Since the 1970s, clean-energy advocates have dreamed of using the sun to split water into oxygen and hydrogen. Such a technique could allow solar energy to be stored as hydrogen fuel for use at nighttime or on cloudy days. But one major obstacle kept this from becoming possible -- until now.
Researchers at Stanford University have had positive results in overcoming this challenge with one solution, and they published their study in Nature Materials this week.
A vision -- and a challenge
The vision has always been to apply a voltage across two electrodes submerged in water, a process which would split water molecules into oxygen and hydrogen.
The technique is a clean-energy dream: it requires only water and electricity and produces pure oxygen and hydrogen.
Hydrogen is the cleanest-burning fuel and has shown promise in a number of renewable energy applications. However, researchers have not been able to overcome a main problem.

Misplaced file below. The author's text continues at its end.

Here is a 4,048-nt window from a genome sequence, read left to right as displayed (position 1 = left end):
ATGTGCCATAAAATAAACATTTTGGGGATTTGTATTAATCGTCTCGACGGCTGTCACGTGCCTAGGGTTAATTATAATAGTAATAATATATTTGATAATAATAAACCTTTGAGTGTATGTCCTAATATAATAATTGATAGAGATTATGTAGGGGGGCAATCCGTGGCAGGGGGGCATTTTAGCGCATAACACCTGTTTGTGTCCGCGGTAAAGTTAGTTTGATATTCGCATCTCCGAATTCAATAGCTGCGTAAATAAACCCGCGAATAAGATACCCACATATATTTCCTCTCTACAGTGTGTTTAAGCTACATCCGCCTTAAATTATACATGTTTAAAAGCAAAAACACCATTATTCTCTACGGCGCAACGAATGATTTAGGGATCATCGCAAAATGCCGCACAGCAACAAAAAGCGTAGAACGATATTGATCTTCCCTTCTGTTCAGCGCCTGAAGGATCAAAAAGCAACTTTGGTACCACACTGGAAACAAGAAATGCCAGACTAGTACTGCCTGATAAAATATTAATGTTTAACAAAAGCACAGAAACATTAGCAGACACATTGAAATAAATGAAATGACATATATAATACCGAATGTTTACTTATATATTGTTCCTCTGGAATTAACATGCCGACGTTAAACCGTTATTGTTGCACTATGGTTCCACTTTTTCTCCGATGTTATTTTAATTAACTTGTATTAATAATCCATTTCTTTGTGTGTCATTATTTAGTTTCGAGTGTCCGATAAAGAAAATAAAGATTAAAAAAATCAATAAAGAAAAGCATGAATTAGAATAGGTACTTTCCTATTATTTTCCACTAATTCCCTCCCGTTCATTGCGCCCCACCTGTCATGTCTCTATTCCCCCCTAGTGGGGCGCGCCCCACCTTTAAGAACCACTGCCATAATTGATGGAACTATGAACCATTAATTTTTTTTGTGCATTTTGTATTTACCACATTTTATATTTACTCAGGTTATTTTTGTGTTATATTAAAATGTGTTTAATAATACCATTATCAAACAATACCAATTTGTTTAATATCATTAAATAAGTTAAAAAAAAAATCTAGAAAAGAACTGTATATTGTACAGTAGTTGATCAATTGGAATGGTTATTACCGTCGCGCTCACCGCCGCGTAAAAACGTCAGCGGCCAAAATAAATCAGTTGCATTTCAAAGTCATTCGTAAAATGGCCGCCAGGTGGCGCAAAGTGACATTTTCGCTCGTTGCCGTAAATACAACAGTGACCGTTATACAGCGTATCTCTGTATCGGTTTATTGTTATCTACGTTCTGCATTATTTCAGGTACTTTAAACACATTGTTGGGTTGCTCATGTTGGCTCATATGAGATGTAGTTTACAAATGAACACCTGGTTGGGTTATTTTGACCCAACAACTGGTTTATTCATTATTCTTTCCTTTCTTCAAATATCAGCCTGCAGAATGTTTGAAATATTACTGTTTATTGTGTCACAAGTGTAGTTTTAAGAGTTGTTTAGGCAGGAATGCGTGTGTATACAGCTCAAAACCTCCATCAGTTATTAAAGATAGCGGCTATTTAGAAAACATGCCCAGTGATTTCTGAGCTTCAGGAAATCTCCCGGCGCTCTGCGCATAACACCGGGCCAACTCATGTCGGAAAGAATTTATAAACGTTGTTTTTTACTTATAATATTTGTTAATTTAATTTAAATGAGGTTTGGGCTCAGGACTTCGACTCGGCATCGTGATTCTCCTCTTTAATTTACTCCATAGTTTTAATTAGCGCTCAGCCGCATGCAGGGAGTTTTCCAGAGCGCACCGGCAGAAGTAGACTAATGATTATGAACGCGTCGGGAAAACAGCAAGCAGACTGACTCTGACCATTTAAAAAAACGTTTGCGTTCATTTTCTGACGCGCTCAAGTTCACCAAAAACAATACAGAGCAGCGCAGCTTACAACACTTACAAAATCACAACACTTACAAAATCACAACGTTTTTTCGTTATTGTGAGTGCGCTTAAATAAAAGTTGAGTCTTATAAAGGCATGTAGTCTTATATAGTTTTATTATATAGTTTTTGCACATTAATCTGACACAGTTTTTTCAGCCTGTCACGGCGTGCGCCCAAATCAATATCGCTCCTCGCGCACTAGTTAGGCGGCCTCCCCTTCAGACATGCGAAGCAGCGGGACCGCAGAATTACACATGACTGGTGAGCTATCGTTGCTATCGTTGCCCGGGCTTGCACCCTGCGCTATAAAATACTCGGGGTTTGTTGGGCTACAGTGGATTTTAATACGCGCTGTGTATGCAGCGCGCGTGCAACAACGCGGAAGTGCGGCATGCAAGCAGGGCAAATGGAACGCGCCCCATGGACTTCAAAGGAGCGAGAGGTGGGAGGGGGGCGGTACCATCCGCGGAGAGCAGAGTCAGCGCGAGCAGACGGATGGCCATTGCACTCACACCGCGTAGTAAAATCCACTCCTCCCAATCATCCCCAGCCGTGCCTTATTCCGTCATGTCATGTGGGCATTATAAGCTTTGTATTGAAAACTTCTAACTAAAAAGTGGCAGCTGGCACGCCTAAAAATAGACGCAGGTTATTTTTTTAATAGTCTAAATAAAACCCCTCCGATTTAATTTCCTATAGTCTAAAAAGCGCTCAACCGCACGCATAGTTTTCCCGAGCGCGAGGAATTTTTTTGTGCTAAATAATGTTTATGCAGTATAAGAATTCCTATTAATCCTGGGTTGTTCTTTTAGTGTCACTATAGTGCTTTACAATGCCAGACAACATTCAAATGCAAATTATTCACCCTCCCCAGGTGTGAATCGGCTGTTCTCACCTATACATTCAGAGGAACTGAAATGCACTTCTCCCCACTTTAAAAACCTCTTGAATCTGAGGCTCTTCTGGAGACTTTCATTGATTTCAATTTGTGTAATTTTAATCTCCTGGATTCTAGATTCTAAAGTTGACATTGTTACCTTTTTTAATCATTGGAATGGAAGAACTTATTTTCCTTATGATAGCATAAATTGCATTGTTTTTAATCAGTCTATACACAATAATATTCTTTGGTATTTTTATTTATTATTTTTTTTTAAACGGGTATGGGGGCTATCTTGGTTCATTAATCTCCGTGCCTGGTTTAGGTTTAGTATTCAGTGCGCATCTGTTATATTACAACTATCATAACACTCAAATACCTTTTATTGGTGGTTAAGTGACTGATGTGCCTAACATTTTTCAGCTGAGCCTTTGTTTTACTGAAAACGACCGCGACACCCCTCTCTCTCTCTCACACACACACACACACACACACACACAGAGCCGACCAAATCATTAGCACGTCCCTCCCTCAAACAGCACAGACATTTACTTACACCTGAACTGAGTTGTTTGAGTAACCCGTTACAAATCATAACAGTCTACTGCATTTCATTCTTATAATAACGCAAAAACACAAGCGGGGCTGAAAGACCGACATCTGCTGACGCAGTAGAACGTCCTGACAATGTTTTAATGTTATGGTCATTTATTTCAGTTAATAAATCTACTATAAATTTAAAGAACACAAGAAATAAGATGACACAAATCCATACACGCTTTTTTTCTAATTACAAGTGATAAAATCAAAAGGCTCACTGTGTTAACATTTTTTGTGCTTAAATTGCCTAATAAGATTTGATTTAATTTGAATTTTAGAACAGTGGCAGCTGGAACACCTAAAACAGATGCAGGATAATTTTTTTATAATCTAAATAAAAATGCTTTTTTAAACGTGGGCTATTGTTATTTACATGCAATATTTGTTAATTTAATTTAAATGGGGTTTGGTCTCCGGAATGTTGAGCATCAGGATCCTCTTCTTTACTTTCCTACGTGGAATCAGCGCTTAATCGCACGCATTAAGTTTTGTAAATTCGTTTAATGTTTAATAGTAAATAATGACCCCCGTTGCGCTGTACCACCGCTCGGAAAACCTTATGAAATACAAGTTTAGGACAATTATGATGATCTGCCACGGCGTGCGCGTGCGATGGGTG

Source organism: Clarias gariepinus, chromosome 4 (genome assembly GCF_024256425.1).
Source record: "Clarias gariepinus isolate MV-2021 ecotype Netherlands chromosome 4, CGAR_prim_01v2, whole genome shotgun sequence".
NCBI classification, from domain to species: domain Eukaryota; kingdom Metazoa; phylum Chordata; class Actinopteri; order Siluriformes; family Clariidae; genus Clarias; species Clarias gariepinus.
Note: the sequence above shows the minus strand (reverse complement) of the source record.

As materials science engineer Paul McIntyre put it in this Stanford Report article:
"In theory, water splitting is a clean and efficient energy storage mechanism. Unfortunately, solving one problem creates another. The most abundant solar electrodes we have today are made of silicon, a material that corrodes and fails almost immediately when exposed to oxygen, one of the byproducts of the reaction."
McIntyre and chemist Christopher Chidsey came up with a new approach. They coated their silicon electrodes with a protective, ultra-thin layer of titanium dioxide, which lets in sunlight and can efficiently transfer electricity, while simultaneously protecting the silicon.
In their experiment, the titanium dioxide allowed sunlight to stimulate the photosensitive silicon, which sent electrons flowing into the water, splitting hydrogen from oxygen. The hydrogen gas could then be stored until the sun is not shining. At that point, it could be released to reverse the process and recombined with water to produce electricity.
In their experiments, the researchers found that electrodes without titanium dioxide corroded and failed within a half hour, while the titanium dioxide-coated ones lasted eight hours without corroding or losing efficiency.
Watch the video:
via: Stanford Report
This post was originally published on Smartplanet.com